The Bible

Bible Usage:


  • Included in Eastons: No
  • Included in Hitchcocks: No
  • Included in Naves: No
  • Included in Smiths: No
  • Included in Websters: Yes
  • Included in Strongs: Yes
  • Included in Thayers: Yes
  • Included in BDB: No

Strongs Concordance:


Webster's 1828 Dictionary

CONSIST, verb intransitive [Latin , to stand.]

1. To stand together; to be in a fixed or permanent state, as a body composed of parts in union or connection. Hence, to be; to exist; to subsist; to be supported and maintained.

He was before all things, and by him all things consist Colossians 1:17.

2. To stand or be; to lie; to be contained; followed by in.

The beauty of epistolary writing consists in case and freedom.

3. To be composed; followed by of.

A landscape should consist of a variety of scenery.

To consist together, to coexist; to have being concurrently.

Necessity and election cannot consist together in the same act.

To consist with, to agree; to be in accordance with; to be compatible.

Health consists with temperance alone.

Naves Topical Index

Webster's 1828 Dictionary


1. A standing together; a being fixed in union, as the parts of a body; that state of a body, in which its component parts remain fixed.

The CONSISTENCY of bodies is divers; dense, rare, tangible, pneumatical, volatile, etc.

2. A degree of density or spissitude, but indefinite.

Let the juices or liquor be boiled into the CONSISTENCY of syrup.

3. Substance; make; firmness of constitution; as, friendship of a lasting consistency; resolutions of durable consistence.

4. A standing together, as the parts of a system, or of conduct, etc.; agreement or harmony of all parts of a complex thing among themselves, or of the same thing with itself at different times; congruity; uniformity; as the CONSISTENCY of laws, regulations or judicial decisions; CONSISTENCY of opinion; CONSISTENCY of behavior or of character.

There is harmony and CONSISTENCY in all Gods works.

5. A standing; a state of rest, in which things capable of growth or decrease, remain for a time at a stand.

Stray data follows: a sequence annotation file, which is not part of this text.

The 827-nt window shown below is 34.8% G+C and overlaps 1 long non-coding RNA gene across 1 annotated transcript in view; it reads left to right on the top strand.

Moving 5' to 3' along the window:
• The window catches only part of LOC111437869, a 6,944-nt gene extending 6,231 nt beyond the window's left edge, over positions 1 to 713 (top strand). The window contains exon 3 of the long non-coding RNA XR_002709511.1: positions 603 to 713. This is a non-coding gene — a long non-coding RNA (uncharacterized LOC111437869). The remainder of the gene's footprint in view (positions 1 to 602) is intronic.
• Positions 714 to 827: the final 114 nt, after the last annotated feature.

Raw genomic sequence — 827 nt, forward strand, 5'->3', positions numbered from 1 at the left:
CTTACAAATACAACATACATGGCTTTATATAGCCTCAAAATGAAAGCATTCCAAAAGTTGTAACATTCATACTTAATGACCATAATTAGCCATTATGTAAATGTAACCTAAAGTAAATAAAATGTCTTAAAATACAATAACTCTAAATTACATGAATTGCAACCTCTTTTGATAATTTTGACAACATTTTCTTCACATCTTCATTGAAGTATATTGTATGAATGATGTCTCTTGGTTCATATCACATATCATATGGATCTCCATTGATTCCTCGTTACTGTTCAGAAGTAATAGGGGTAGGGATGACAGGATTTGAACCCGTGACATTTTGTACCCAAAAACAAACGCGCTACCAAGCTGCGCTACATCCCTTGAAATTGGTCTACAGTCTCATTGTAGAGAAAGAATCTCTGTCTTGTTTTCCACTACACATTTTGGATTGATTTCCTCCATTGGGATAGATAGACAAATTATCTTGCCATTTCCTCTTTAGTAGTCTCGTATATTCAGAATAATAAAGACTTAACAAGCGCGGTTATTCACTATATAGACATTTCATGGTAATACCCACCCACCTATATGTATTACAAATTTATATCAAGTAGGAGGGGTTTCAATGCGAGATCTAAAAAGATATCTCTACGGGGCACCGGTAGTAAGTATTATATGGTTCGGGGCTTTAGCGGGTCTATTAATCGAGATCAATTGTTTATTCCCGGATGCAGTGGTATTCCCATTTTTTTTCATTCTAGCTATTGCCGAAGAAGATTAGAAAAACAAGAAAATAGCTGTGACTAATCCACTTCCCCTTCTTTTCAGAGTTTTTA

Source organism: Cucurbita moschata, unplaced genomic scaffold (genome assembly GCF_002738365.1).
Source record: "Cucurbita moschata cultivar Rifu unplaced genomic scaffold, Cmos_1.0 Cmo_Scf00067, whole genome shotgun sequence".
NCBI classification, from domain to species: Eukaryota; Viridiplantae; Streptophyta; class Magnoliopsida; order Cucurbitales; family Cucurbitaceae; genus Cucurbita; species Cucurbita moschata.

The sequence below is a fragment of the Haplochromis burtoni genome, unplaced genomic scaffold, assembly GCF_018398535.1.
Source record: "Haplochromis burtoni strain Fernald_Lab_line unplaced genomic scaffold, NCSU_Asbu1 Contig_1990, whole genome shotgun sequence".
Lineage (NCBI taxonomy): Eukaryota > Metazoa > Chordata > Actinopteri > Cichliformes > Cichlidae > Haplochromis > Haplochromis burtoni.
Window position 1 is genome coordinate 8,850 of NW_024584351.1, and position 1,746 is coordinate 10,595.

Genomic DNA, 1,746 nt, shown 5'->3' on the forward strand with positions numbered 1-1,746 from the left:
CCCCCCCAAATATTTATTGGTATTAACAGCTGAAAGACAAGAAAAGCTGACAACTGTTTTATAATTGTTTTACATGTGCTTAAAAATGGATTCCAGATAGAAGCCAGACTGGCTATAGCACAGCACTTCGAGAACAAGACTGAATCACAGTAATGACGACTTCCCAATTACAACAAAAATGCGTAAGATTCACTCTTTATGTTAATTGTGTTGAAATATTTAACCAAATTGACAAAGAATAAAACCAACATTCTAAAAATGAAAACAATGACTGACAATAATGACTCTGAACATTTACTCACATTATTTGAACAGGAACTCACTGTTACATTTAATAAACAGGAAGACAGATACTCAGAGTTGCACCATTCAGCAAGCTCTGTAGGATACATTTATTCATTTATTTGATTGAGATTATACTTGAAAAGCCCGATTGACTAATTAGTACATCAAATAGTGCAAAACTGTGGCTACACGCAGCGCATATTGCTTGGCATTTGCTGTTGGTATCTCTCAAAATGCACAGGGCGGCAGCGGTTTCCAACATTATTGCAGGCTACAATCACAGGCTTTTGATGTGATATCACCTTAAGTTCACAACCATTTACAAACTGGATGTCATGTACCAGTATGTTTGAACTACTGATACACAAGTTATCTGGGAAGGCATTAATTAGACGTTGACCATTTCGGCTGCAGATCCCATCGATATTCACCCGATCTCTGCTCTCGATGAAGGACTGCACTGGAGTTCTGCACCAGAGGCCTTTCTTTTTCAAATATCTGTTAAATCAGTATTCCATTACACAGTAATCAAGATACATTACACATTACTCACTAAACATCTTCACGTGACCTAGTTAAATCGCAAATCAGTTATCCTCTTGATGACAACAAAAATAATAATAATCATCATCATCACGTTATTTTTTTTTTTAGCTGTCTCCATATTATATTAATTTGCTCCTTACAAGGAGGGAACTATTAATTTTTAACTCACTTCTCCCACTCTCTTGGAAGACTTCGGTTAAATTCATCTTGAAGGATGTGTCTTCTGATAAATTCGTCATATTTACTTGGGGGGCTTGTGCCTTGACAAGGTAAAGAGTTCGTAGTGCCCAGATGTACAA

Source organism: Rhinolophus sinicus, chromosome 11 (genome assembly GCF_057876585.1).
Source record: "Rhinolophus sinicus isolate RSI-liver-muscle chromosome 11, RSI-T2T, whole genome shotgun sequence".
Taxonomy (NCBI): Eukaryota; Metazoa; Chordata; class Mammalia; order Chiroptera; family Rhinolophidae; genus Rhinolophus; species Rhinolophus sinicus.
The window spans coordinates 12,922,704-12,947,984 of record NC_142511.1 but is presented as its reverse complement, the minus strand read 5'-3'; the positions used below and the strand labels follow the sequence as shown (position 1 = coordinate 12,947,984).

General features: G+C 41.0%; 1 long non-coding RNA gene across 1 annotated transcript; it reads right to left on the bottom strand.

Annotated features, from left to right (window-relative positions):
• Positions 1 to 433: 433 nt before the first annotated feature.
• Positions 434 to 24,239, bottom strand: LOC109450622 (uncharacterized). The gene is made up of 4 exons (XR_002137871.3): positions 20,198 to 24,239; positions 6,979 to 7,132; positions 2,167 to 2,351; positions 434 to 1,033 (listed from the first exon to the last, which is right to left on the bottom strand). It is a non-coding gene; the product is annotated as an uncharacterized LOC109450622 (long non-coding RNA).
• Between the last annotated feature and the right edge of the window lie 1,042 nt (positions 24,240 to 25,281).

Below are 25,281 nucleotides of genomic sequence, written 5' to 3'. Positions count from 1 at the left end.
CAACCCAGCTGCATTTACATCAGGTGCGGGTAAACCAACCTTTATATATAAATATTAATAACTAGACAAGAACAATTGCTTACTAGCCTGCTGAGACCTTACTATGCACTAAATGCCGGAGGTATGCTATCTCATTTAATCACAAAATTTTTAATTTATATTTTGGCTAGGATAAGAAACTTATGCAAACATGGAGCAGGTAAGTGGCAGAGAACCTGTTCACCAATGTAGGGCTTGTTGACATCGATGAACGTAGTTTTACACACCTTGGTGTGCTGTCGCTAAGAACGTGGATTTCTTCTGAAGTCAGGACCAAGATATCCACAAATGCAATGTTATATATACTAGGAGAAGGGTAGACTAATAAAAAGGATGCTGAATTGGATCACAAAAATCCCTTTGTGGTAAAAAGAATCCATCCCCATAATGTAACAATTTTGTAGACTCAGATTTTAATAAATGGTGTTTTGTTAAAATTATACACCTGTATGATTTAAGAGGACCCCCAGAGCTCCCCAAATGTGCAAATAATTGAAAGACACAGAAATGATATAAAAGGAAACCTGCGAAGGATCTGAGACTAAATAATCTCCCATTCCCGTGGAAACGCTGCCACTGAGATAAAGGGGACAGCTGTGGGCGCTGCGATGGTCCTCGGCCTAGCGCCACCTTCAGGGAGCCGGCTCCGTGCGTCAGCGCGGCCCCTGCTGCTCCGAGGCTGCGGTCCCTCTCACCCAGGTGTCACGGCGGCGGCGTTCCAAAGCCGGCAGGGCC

Webster's 1828 Dictionary

CONSISTENT, adjective [Latin See Consist.]

1. Fixed; firm; not fluid; as the consistent parts of a body, distinguished from the fluid.

2. Standing together or in agreement; compatible; congruous; uniform; not contradictory or opposed; as, two opinions or schemes are consistent; let a man be consistent with himself; the law is consistent with justice and policy.

So two consistent motions act the soul

Webster's 1828 Dictionary

CONSISTENTLY, adverb In a consistent manner; in agreement; agreeably; as, to command confidence, a man must act consistently

Webster's 1828 Dictionary

CONSISTORIAL, CONSISTORY, adjective [See Consistory.] Pertaining or relating to a consistory, or ecclesiastical court of an archbishop or bishop.

Every archbishop and bishop of a diocese hath a consistory court.

Webster's 1828 Dictionary

CONSISTORIAN, adjective Relating to an order of presbyterian assemblies.

Webster's 1828 Dictionary

CONSISTORY, noun [Latin See Consist.] Primarily, a place of meeting; a council-house, or place of justice. Hence,

1. A place of justice in the spiritual court, or the court itself; the court of every diocesan bishop, held in their cathedral churches, for the trial of ecclesiastical causes, arising within the diocese. The bishops chancellor or his commissary is the judge.

2. An assembly of prelates; the college of cardinals at Rome.

Pius was then hearing causes in consistory

3. A solemn assembly or council.

4. A place of residence. [Not used.]

5. In the Reformed churches, an assembly or council of ministers and elders.